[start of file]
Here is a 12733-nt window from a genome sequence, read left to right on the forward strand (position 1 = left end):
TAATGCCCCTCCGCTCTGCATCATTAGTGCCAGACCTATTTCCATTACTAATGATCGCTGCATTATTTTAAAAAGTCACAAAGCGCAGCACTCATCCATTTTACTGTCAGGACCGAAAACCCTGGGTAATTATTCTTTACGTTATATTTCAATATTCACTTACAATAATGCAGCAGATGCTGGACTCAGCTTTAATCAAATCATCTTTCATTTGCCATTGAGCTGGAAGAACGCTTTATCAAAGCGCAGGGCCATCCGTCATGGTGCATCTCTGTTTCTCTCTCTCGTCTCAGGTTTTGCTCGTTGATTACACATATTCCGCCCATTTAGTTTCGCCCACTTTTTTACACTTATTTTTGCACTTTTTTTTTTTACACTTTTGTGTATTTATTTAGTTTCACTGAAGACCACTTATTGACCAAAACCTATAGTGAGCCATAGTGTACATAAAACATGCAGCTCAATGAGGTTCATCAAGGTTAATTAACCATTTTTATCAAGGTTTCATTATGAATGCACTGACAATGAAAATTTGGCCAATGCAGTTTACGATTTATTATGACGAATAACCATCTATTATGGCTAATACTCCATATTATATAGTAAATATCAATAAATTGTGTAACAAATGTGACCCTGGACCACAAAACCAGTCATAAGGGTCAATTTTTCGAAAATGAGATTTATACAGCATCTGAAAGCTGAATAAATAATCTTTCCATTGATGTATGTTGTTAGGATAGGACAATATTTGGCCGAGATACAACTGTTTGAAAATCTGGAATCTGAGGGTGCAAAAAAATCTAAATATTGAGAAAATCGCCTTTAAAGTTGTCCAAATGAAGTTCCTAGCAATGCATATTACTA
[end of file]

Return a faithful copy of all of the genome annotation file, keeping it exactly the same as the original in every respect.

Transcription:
Here is a 12733-nt window from a genome sequence, read left to right on the forward strand (position 1 = left end):
TAATGCCCCTCCGCTCTGCATCATTAGTGCCAGACCTATTTCCATTACTAATGATCGCTGCATTATTTTAAAAAGTCACAAAGCGCAGCACTCATCCATTTTACTGTCAGGACCGAAAACCCTGGGTAATTATTCTTTACGTTATATTTCAATATTCACTTACAATAATGCAGCAGATGCTGGACTCAGCTTTAATCAAATCATCTTTCATTTGCCATTGAGCTGGAAGAACGCTTTATCAAAGCGCAGGGCCATCCGTCATGGTGCATCTCTGTTTCTCTCTCTCGTCTCAGGTTTTGCTCGTTGATTACACATATTCCGCCCATTTAGTTTCGCCCACTTTTTTACACTTATTTTTGCACTTTTTTTTTTTACACTTTTGTGTATTTATTTAGTTTCACTGAAGACCACTTATTGACCAAAACCTATAGTGAGCCATAGTGTACATAAAACATGCAGCTCAATGAGGTTCATCAAGGTTAATTAACCATTTTTATCAAGGTTTCATTATGAATGCACTGACAATGAAAATTTGGCCAATGCAGTTTACGATTTATTATGACGAATAACCATCTATTATGGCTAATACTCCATATTATATAGTAAATATCAATAAATTGTGTAACAAATGTGACCCTGGACCACAAAACCAGTCATAAGGGTCAATTTTTCGAAAATGAGATTTATACAGCATCTGAAAGCTGAATAAATAATCTTTCCATTGATGTATGTTGTTAGGATAGGACAATATTTGGCCGAGATACAACTGTTTGAAAATCTGGAATCTGAGGGTGCAAAAAAATCTAAATATTGAGAAAATCGCCTTTAAAGTTGTCCAAATGAAGTTCCTAGCAATGCATATTACTA